The team is joined by GuestKats Mirko Brüß, Rosie Burbidge, Nedim Malovic, Frantzeska Papadopolou, Mathilde Pavis, and Eibhlin Vardy
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SpecialKats: Verónica Rodríguez Arguijo (TechieKat), Hayleigh Bosher (Book Review Editor), and Tian Lu (Asia Correspondent).

Thursday, 25 January 2007

Great shakes for published authors

Great shakes for published authors

The IPKat has received an email from Shaker Publishing which reads, in relevant part, as follows:

"Dear Author,

If you published an academic or scientific text in 2006 that was also distributed in Germany you can register this with Verwertungsgesellschaft WORT (royalties collecting society) before 31 January and thus ensure an additional income on your copyrights. Apart from proceeds from sales of actual books, this means you can also profit financially from the secondary use of your works".
Shaker add that they would like to tell you more about what VG WORT actually does and the requirements of its scientific department.

For further details, email Shaker here or visit its website here.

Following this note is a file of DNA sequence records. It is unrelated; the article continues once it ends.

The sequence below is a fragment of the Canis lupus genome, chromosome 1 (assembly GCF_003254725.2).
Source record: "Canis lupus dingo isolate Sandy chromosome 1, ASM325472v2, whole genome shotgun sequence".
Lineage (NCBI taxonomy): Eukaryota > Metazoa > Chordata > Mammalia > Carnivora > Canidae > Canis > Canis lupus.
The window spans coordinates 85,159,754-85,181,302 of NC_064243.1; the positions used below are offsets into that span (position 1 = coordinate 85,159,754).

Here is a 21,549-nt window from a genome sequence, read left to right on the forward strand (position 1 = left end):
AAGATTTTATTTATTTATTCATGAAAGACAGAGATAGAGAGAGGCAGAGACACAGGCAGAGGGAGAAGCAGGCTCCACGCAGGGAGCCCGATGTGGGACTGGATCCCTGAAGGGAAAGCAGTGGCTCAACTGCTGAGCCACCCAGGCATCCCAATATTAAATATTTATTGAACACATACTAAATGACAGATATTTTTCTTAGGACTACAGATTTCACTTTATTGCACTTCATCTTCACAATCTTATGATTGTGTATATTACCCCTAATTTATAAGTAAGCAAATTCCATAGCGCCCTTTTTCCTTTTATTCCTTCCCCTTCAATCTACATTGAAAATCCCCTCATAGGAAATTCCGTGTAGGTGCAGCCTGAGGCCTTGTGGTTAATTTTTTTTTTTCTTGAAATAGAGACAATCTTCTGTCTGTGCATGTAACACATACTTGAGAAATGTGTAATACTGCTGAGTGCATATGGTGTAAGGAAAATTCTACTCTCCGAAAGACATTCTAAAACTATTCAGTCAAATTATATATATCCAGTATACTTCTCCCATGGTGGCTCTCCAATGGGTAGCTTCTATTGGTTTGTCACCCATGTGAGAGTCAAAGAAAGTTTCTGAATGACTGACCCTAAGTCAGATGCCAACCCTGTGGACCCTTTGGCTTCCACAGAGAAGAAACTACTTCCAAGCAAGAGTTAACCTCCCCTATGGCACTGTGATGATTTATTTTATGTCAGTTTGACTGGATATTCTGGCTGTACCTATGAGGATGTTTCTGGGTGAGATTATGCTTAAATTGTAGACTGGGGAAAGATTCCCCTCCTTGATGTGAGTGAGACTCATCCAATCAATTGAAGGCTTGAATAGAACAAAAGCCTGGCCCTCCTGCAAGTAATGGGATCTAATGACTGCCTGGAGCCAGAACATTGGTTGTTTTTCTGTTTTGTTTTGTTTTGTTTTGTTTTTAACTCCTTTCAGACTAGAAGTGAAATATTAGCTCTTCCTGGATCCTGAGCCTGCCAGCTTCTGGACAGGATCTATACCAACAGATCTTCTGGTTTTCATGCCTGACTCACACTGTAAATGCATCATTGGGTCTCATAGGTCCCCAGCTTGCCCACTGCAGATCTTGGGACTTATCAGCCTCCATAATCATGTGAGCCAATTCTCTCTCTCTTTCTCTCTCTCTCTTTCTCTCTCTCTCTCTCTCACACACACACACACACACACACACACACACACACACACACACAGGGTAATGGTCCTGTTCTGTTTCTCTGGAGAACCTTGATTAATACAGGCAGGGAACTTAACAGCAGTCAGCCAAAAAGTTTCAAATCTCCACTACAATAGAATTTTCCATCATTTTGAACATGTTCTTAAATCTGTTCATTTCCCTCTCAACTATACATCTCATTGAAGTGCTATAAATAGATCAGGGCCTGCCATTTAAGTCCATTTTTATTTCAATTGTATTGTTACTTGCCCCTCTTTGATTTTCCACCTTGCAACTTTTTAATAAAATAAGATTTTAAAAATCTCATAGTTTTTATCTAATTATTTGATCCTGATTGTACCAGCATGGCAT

Kent Larsen said...


Isn't this organization doing the same thing as a couple of US-based organizations, the Copyright Clearing Center and iCopyright?

The idea here is to sell rights in a work, especially to make it easier to compile University 'course packs' -- xeroxed collections of articles and other materials.

Of course, I don't read German so I don't know for sure what VG WORT does, but it sounds similar.

BTW, these organizations exist in various countries, and I'm sure their role is growing. I'd sure like to see a list of similar organizations around the world.

Margaret said...
This is the English Wikipedia article linked to the German one on Verwertungsgesellschaften.
I have translated a couple of books into English, published in Germany, but I cannot register my copyright with VG Wort because they only do that for translations *into German*. Theoretically I could register in Britain, but the books are selling in Germany. Is this fair?! I am sure that Germans will quite often consult the English translation. For instance, I did a book on a set of rose paintings of historical interest that was published with both languages. Why should the royalties only go to the German part of the text? Anyway, this may have answered your question.

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